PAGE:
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December 24, 1997

CT Scans Probe Secrets of Italian Masters' Violins

JAMA. 1997;278(24):2128-2130. doi:10.1001/jama.1997.03550240016006

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IT STARTED in 1988 when radiologist Steven A. Sirr, MD, took along his violin to pass the time while on weekend duty at a local hospital. After performing a computed tomographic (CT) scan on an accident victim, Sirr wondered what a scan of his violin would look like. In the 9 years that followed his first violin CT scan, Sirr and his colleagues have used CT to probe the secrets of some of the rarest and most beautiful stringed instruments ever made, including 4 Stradivarius violins and other masterpieces.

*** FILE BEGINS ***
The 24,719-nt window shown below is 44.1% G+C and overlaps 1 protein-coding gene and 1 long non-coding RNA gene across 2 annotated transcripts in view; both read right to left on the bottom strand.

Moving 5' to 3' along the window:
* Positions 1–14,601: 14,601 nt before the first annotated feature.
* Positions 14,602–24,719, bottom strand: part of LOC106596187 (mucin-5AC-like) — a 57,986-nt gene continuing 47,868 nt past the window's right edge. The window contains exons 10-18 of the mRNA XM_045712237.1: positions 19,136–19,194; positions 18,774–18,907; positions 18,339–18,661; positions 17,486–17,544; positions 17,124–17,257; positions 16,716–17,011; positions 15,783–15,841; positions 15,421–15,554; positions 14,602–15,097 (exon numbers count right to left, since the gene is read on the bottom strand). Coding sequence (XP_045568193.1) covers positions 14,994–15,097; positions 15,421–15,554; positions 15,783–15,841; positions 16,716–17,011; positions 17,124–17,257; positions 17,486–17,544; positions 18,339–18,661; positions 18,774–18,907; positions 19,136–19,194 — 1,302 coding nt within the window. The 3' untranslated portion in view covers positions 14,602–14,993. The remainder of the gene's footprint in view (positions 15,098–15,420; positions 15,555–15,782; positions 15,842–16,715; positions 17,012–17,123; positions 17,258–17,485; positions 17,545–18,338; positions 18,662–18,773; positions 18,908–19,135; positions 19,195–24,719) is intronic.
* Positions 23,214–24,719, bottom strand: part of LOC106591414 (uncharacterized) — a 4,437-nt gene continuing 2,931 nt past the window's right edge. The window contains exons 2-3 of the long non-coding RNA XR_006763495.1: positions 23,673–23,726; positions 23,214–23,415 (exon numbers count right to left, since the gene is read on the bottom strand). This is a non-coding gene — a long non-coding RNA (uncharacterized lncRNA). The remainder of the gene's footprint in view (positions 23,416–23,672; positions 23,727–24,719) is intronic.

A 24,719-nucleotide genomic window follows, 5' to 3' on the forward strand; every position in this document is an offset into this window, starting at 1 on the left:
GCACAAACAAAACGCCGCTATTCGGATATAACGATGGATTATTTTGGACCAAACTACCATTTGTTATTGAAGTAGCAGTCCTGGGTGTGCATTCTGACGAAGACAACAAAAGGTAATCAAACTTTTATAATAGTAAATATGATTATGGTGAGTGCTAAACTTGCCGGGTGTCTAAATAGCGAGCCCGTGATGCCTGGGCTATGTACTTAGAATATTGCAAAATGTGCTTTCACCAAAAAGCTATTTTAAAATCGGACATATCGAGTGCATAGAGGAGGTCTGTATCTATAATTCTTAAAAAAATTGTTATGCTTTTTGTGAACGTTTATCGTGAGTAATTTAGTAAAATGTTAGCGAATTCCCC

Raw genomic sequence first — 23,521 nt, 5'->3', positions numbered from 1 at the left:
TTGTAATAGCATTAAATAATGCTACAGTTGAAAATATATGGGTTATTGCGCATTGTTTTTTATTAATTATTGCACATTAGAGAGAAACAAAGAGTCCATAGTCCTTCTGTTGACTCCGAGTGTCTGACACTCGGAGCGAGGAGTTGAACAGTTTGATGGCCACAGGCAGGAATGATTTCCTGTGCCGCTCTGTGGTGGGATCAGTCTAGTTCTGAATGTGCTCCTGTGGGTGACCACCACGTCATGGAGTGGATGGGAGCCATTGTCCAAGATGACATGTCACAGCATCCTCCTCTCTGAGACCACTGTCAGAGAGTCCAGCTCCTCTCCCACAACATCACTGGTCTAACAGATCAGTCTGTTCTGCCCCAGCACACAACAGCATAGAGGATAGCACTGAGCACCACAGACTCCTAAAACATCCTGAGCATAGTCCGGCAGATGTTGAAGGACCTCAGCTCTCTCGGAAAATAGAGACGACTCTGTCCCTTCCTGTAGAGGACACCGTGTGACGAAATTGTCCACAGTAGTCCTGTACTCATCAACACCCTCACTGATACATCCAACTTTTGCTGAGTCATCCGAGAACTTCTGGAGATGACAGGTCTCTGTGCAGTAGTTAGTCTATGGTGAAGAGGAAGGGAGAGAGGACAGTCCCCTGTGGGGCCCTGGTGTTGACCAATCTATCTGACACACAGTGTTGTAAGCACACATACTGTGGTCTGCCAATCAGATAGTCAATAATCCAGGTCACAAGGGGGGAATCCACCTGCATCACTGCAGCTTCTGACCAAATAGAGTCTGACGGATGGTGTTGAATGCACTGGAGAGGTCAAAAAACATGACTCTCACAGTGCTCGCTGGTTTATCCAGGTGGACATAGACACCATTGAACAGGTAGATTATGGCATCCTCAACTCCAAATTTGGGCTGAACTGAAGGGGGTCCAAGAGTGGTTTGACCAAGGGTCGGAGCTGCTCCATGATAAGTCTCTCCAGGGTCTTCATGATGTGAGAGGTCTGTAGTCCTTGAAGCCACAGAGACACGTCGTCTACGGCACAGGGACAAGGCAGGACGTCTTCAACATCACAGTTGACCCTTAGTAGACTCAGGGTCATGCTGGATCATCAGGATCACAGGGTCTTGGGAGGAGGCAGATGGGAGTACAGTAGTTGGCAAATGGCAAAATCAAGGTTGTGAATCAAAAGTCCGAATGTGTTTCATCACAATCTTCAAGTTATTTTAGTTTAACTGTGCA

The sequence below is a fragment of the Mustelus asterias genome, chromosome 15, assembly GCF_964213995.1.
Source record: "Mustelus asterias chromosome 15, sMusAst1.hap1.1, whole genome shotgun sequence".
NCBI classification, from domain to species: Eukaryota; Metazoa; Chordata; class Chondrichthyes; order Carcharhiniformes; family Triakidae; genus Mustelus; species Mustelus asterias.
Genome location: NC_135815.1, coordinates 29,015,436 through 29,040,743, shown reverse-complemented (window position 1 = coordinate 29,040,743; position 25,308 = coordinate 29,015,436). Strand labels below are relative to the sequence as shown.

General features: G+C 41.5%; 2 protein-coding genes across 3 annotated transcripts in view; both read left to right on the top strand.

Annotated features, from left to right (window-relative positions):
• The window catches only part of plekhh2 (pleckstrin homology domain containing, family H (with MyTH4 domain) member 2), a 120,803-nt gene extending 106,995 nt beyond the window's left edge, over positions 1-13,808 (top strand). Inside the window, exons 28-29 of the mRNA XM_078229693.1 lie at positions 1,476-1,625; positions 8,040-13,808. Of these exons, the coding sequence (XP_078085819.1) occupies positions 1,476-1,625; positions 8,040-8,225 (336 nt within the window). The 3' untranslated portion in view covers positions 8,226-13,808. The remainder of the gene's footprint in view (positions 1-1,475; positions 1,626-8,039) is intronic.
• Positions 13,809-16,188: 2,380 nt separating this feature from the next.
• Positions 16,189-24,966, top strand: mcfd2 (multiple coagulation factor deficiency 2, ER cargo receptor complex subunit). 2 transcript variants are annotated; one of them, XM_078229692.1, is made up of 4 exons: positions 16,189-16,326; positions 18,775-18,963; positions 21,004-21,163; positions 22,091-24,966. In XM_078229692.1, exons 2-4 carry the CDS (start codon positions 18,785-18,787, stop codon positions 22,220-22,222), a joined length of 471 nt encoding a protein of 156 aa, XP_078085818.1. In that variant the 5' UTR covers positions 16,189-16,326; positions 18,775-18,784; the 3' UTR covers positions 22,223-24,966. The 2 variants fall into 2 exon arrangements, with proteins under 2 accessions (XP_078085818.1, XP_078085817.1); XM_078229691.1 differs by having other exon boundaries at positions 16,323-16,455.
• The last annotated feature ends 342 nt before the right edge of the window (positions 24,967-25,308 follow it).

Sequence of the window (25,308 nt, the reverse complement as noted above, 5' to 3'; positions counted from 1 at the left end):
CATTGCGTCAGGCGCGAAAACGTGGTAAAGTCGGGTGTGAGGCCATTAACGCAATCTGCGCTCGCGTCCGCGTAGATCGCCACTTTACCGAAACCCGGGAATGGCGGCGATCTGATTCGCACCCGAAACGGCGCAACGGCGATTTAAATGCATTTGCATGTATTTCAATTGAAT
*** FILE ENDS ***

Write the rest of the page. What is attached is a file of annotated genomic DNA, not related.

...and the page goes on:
Speaking earlier this month at the 83rd Scientific Assembly and Annual Meeting of the Radiological Society of North America (RSNA), in Chicago, Ill, Sirr, who is in practice with Consulting Radiologists, Ltd, Abbott Northwestern Hospital, Minneapolis, Minn, described the results of his studies. To date, he and several colleagues have scanned more than 30 instruments, including 14 recognized masterpieces. According